One has to understand that actual Mac hardware isn't anything all that special. Apple doesn't make any of it themselves- they use commissioned motherboards from Foxconn, chipsets and CPU from Intel, graphics from ATI, nVidia or Intel, etc. etc. All the crucial components like audio, networking, I/O and such are all third party. The best Hackintoshes simply have the right combination of the exact same components Apple uses, and therefore for which drivers already exist. So one doesn't need to rely solely on the OSx86 community for support with these since native support exists, rather just for information on how best to set things up.

If a person wants to build a Hack for work, they need to understand this. Right now, if one wants to build an IvyBridge system for example, then yes, you're going to be relying on community support, because Apple has only just started to build in native support, as most current Macs aren't yet IvyBridge. But one can easily build a Sandybridge system where every component has a natively supported driver. (Eventually, IvyBridge will have this too).

If you're the type that typically has never relied heavily on tech support for your computers, you can read and follow instructions, aren't a know-it-all wanker, and doesn't run to Geek Squad or Apple Care every time something needs to be figured out, then you can easily build and maintain a Hackintosh and use it for critical work. If you're the type that can't fathom cracking a case, has a bias toward DIY because you believe the magic Apple fairies watch over the same hardware branded by someone else, and break out in a sweat without being under a full warranty by whoever made your computer (and definitely if you're a shill for one box-maker or another) then you should stay far, far away from Hackintoshing.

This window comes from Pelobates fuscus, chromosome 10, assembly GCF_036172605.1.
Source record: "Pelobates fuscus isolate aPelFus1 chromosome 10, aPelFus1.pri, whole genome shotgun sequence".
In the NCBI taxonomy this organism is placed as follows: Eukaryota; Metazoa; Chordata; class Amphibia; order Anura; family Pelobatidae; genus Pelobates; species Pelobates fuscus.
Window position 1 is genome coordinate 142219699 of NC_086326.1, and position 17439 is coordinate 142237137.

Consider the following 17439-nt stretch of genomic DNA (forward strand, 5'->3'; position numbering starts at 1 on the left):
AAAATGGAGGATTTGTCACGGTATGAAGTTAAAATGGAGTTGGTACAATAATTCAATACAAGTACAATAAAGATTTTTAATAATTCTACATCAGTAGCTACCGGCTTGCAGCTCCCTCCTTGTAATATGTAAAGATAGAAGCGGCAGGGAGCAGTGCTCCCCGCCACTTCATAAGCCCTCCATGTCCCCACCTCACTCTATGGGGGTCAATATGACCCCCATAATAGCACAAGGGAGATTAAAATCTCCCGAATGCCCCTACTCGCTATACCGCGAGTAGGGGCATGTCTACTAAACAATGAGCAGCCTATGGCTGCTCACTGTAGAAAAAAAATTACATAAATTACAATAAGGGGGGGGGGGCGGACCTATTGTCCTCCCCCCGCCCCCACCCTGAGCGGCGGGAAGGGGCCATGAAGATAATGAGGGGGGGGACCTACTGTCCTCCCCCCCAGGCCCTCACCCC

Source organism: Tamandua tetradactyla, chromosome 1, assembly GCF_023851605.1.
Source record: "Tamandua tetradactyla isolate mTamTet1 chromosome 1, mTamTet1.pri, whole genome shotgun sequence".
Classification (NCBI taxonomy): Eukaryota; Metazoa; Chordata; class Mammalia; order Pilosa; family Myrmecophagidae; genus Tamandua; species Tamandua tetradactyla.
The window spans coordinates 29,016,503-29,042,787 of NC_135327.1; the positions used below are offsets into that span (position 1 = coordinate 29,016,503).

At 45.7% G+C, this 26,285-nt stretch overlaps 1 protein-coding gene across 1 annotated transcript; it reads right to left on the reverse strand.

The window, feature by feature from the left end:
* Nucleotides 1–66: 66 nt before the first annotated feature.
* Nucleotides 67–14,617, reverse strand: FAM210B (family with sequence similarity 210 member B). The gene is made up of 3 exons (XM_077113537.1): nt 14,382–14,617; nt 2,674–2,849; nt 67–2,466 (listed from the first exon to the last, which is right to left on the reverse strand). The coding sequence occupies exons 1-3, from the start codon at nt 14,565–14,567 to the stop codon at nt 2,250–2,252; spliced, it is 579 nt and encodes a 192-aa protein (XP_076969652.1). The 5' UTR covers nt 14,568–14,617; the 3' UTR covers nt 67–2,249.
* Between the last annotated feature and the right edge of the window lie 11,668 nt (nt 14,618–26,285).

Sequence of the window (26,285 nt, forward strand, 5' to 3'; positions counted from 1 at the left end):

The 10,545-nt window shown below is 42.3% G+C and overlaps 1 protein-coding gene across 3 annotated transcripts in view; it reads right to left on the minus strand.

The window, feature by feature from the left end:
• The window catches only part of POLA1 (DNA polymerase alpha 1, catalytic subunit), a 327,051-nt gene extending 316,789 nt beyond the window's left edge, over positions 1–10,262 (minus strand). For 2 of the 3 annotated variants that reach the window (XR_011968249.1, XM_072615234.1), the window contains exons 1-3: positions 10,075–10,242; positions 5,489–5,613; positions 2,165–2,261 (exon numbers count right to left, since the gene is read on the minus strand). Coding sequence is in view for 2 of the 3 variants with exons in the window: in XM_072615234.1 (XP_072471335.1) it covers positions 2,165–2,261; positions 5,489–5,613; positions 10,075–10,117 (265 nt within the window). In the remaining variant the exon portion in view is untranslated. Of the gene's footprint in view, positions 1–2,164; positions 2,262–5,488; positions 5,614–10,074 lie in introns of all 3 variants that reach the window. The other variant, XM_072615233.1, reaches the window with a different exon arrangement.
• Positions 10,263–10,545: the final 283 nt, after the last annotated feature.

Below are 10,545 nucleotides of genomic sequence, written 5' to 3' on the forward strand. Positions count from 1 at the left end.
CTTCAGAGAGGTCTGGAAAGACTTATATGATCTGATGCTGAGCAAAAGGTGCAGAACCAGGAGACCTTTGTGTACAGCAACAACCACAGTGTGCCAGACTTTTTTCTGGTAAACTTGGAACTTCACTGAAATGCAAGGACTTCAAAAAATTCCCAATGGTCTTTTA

#10
pirloui

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I'm with Zaap on this, one can perfectly do heavy work on a Hackintosh as long as one can take care of it. I do mostly 3D modeling and rendering (product design) for a living, and have been full time on a Hackintosh for years. Currently on a overclocked i7. And if it's a pissing contect my olders Mac files are from 1989, IIcx, not that it has anything to say.

Xeons are great for workstations where you're ready to pay double for 0,1% more uptime, or have cash to pay for all those cores.

#11
DJenkins

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1. In all the Parts wikis and Tony's site and the rest, I don't see Xeon motherboards anywhere. I also do not see among the popular configurations, dual socket motherboards from Intel.


They do exist, there are a couple of amazing examples out there. Across various forums there's a guy called Tutor, lightninhopkins and PunkNugget to name a few.